The Donald Trump campaign has been anything but politically correct, and that seems to be a part of his appeal to voters. I’m not here to list all the controversial things he’s said or try and sway your vote, but instead to point out the spirit of misogyny in his campaign and why that matters.
Misogyny is at its core, is an ingrained and often subconscious prejudice against or even hatred against women. Usually, misogynists don’t realize they have these feelings because, you guessed it, society has perpetuated certain common beliefs.
On a large scale, misogyny can often affect women in the public eye and can turn downright violent. More often than not though, misogyny comes out in the little ways we think and what we say about women.
Donald Trump’s overall rhetoric about women has been misogynistic because it has criticized women on the grounds of their gender. He’s used degrading words like slob, pig, dog, bimbo and piece of ass – none of which he’s used toward men.
A common misconception of feminism and misogyny is that you have to be totally politically correct and you can never insult a woman. That’s just not true. It’s okay to dislike a woman or to have a negative exchange with a woman. I definitely don’t like all women and I’ve had my fair share of less than polite encounters, but that doesn’t make me a misogynist. It would be misogyny if I formed and expressed my negativity feelings on basis of gender or if I didn’t like what a woman was doing just because she’s a woman. Prejudices and stigmas toward what women should and shouldn’t do come from years of societal patriarchy and gender roles designed to keep women “in their place.”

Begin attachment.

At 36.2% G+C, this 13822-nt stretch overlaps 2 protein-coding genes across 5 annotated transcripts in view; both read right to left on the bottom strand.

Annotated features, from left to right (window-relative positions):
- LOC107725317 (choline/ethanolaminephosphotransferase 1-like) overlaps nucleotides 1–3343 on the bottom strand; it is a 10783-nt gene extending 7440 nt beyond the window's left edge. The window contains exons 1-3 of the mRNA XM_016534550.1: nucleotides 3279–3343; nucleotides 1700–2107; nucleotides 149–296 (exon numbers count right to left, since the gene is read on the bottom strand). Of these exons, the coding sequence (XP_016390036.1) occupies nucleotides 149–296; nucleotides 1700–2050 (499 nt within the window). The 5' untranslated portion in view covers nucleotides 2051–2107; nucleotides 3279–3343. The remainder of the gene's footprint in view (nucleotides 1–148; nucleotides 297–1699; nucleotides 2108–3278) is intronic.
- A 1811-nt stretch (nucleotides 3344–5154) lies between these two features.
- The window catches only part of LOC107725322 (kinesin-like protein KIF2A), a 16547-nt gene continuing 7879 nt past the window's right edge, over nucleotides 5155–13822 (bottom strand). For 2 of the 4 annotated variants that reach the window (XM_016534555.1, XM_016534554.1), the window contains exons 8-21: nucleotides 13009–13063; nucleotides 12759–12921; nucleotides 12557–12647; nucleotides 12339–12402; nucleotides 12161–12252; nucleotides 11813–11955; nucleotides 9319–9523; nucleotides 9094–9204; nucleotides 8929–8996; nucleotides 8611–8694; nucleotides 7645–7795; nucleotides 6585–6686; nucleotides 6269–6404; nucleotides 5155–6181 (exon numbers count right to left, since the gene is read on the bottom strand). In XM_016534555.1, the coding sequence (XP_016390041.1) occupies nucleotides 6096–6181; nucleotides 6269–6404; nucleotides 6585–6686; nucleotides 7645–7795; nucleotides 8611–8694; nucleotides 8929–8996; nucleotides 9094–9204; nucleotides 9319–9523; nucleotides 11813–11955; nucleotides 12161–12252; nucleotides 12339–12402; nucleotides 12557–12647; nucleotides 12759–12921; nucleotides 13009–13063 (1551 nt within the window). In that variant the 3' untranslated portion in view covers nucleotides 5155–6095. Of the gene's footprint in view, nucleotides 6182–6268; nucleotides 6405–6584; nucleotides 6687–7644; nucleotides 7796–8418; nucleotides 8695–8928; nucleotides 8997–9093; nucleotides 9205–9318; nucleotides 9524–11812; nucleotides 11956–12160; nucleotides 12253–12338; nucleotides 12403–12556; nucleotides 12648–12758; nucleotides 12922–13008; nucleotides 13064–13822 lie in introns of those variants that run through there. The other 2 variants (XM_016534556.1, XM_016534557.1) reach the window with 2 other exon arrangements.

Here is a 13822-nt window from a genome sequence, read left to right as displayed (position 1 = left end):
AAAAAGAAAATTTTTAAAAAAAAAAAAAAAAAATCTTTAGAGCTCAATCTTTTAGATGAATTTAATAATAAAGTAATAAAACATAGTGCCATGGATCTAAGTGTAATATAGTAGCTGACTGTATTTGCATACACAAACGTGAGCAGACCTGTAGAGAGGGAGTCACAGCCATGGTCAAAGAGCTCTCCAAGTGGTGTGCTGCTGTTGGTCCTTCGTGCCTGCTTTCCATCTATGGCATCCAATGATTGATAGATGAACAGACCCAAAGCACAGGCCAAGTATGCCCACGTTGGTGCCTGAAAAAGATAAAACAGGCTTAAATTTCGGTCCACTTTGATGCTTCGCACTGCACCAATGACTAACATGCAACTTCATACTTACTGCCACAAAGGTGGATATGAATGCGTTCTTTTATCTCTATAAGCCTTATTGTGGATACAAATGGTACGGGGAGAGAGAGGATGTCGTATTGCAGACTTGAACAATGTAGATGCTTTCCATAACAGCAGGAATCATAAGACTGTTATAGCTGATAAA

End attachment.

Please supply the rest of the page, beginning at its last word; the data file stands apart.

Let’s take what happened between him and Fox News reporter Megyn Kelly. She asked him about some of his comments toward women and later he criticized her. He didn’t say anything negative really about her skills as a journalist or her behavior or anything else concrete, he directly targeted her for being a woman. He made a comment that essentially attributed her demeanor to her period in an attempt to discredit any criticism she had of him because she’s a woman. How could she possibly be rational or capable when she menstruates?
In the first presidential debate, Trump said Hillary Clinton didn’t have the look or stamina to be president. The stamina claim was what was really focused on, but the issue of appearance lines up directly with her appearance. The only thing that separates Hillary’s appearance is her apparent feminine expression. If we ask ourselves why he thinks that looking like/being a woman makes you not look like the president, all signs seem to point to an inherent, probably learned idea that women are no supposed to be viewed in this certain way and if they are they’re bad: Misogyny.
This isn’t just an issue for men to worry about. Women can be misogynistic toward others and practice horizontal hostility or toward themselves which is called internalize misogyny. So no matter who is being misogynistic, the outcome is ultimately perpetuated stigma against women. The more public the misogynist, the more people become accustomed to it as a societal norm, but it is up to people on an individual level to be aware of the origins of thoughts, actions and beliefs.
Im not telling you who to vote for or how to feel about this election. I’m simply showing you how and where to find misogyny in the mass media so hopefully this feminist principle is more accessible and understandable.